YouTube: no ads until your channel has 10000 views

YouTube Now Requires Partners to Have At Least 10000 Channel Views Before They Get Paid

YouTube channels must now hit 10K views to start earning ad revenue

YouTube will no longer place ads on videos will less than 10,000 total views, the company told the Wall Street Journal.

The move is primarily aimed at weeding out abuse in the form of those who upload and re-upload original content and "try to earn revenue from it". The company announced last month a handful of changes to its advertising systems created to give brands more control over where their ads appear. YouTube said that the new 10,000-view threshold will help it gather enough information to determine whether a channel is legit, and if it is following the service's community guidelines and advertising policies.

Qingzhen Chen, senior analyst for advertising research from IHS, said it would not be hard for most channel creators to get 10,000 views from a global audience of more than one billion users. YouTube users who apply for Partner Program access can check the status of their application in the Creator Studio's "Channel" tab.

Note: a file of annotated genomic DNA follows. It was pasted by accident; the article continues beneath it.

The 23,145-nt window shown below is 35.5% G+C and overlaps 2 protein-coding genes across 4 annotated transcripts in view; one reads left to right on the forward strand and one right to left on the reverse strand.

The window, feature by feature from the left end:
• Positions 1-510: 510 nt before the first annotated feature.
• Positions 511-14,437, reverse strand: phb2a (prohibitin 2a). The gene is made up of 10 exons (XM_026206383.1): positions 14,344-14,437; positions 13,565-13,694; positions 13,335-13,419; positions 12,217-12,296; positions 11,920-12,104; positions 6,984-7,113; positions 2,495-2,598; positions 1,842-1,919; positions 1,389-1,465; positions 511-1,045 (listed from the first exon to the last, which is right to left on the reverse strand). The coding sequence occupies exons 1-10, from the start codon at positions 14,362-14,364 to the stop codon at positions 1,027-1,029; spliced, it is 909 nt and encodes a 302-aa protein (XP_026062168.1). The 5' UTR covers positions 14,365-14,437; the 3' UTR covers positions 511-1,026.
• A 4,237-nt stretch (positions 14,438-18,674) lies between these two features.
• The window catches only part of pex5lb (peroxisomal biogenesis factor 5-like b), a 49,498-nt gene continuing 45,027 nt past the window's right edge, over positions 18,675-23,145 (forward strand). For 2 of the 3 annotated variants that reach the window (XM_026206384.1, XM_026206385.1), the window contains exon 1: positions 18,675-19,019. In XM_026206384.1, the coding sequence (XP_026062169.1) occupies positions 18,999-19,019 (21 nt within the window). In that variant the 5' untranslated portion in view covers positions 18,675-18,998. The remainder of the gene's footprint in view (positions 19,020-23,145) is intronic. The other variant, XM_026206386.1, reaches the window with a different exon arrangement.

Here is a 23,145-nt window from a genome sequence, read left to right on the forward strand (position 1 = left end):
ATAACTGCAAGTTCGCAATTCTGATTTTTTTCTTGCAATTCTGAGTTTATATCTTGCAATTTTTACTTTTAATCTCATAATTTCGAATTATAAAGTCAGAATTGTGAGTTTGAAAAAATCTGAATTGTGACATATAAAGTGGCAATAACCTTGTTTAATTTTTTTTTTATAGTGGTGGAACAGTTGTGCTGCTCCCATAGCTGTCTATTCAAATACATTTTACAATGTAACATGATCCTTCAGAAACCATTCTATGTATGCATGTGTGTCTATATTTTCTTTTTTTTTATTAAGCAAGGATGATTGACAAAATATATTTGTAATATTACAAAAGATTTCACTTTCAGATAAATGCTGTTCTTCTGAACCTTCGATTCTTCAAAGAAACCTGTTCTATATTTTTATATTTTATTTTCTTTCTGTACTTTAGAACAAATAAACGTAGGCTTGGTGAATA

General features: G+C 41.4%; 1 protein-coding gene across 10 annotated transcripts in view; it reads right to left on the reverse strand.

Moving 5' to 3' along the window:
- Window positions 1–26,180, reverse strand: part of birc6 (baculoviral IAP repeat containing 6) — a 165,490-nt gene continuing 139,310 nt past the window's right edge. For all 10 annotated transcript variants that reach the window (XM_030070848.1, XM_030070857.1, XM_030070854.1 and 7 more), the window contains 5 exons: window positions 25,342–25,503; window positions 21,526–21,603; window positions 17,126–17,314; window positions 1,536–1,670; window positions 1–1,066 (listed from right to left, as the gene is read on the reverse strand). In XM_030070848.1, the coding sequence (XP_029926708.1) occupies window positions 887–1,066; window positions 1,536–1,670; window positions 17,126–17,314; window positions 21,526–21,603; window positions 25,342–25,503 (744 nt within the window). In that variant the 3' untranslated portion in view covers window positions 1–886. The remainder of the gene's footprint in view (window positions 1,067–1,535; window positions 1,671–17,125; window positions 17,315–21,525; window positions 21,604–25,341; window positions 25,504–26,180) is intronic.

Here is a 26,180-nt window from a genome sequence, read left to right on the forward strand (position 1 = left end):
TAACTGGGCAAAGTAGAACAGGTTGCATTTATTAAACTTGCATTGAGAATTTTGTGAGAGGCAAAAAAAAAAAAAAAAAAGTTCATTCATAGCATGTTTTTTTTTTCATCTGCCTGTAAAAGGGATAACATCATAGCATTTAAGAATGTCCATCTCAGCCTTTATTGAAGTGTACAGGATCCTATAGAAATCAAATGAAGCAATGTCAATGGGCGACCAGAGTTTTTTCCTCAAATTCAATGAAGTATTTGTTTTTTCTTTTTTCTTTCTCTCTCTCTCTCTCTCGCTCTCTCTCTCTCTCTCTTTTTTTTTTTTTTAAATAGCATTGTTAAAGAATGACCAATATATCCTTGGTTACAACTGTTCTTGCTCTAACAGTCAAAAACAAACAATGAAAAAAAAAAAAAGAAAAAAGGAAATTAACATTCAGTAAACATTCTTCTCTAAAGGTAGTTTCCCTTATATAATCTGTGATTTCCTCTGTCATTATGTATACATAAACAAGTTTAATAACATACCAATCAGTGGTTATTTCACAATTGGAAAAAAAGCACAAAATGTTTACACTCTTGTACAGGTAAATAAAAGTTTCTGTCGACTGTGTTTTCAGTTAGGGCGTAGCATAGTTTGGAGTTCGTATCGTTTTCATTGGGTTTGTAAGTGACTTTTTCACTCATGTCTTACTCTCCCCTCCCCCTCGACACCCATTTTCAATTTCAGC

Once they reach that threshold, YouTube will review those channels against their policies to see if they're okay to begin making money. Anyone could apply to have their videos monetized, and advertisers could have access to more obscure audiences while providing a living to smaller channels. After the successful review, the ads will be served with the content.

YouTube announced yesterday via a blog post that the company will no longer be serving ads on YouTube Partner Program videos until the channel reaches 10k lifetime views. YouTube offers creators a 55% share of the ad revenue from pre-roll ads that appear in of their videos.

From now on, channels won't be able to make money until their videos have generated 10,000 views.

Now, YouTube has found a way to stop these practices and protect its creators who are playing by the rules at the same time. The Google-owned site first introduced the YouTube Partner Program for ad-revenue sharing back in 2007.

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